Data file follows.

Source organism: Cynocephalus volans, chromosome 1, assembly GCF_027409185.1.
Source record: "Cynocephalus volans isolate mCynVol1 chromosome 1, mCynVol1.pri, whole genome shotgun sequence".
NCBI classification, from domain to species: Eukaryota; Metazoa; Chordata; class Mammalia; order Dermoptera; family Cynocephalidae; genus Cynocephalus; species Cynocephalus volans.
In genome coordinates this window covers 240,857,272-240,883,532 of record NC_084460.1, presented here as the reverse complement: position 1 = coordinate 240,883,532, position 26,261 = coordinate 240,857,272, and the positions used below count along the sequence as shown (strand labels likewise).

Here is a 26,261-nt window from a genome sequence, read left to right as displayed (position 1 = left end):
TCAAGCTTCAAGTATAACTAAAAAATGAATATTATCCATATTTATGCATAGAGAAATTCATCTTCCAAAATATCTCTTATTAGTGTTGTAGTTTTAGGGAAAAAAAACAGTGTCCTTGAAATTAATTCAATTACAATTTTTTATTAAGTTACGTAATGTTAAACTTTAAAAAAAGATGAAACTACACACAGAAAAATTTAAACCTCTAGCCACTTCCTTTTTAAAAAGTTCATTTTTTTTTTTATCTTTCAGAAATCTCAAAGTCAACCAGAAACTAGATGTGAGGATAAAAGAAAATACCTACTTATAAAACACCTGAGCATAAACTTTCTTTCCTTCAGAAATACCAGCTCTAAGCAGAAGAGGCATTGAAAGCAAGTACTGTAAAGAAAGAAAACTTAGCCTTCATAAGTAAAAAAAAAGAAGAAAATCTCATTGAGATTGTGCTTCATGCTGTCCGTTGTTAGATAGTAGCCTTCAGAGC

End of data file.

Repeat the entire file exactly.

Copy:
Source organism: Cynocephalus volans, chromosome 1, assembly GCF_027409185.1.
Source record: "Cynocephalus volans isolate mCynVol1 chromosome 1, mCynVol1.pri, whole genome shotgun sequence".
NCBI classification, from domain to species: Eukaryota; Metazoa; Chordata; class Mammalia; order Dermoptera; family Cynocephalidae; genus Cynocephalus; species Cynocephalus volans.
In genome coordinates this window covers 240,857,272-240,883,532 of record NC_084460.1, presented here as the reverse complement: position 1 = coordinate 240,883,532, position 26,261 = coordinate 240,857,272, and the positions used below count along the sequence as shown (strand labels likewise).

Here is a 26,261-nt window from a genome sequence, read left to right as displayed (position 1 = left end):
TCAAGCTTCAAGTATAACTAAAAAATGAATATTATCCATATTTATGCATAGAGAAATTCATCTTCCAAAATATCTCTTATTAGTGTTGTAGTTTTAGGGAAAAAAAACAGTGTCCTTGAAATTAATTCAATTACAATTTTTTATTAAGTTACGTAATGTTAAACTTTAAAAAAAGATGAAACTACACACAGAAAAATTTAAACCTCTAGCCACTTCCTTTTTAAAAAGTTCATTTTTTTTTTTATCTTTCAGAAATCTCAAAGTCAACCAGAAACTAGATGTGAGGATAAAAGAAAATACCTACTTATAAAACACCTGAGCATAAACTTTCTTTCCTTCAGAAATACCAGCTCTAAGCAGAAGAGGCATTGAAAGCAAGTACTGTAAAGAAAGAAAACTTAGCCTTCATAAGTAAAAAAAAAGAAGAAAATCTCATTGAGATTGTGCTTCATGCTGTCCGTTGTTAGATAGTAGCCTTCAGAGC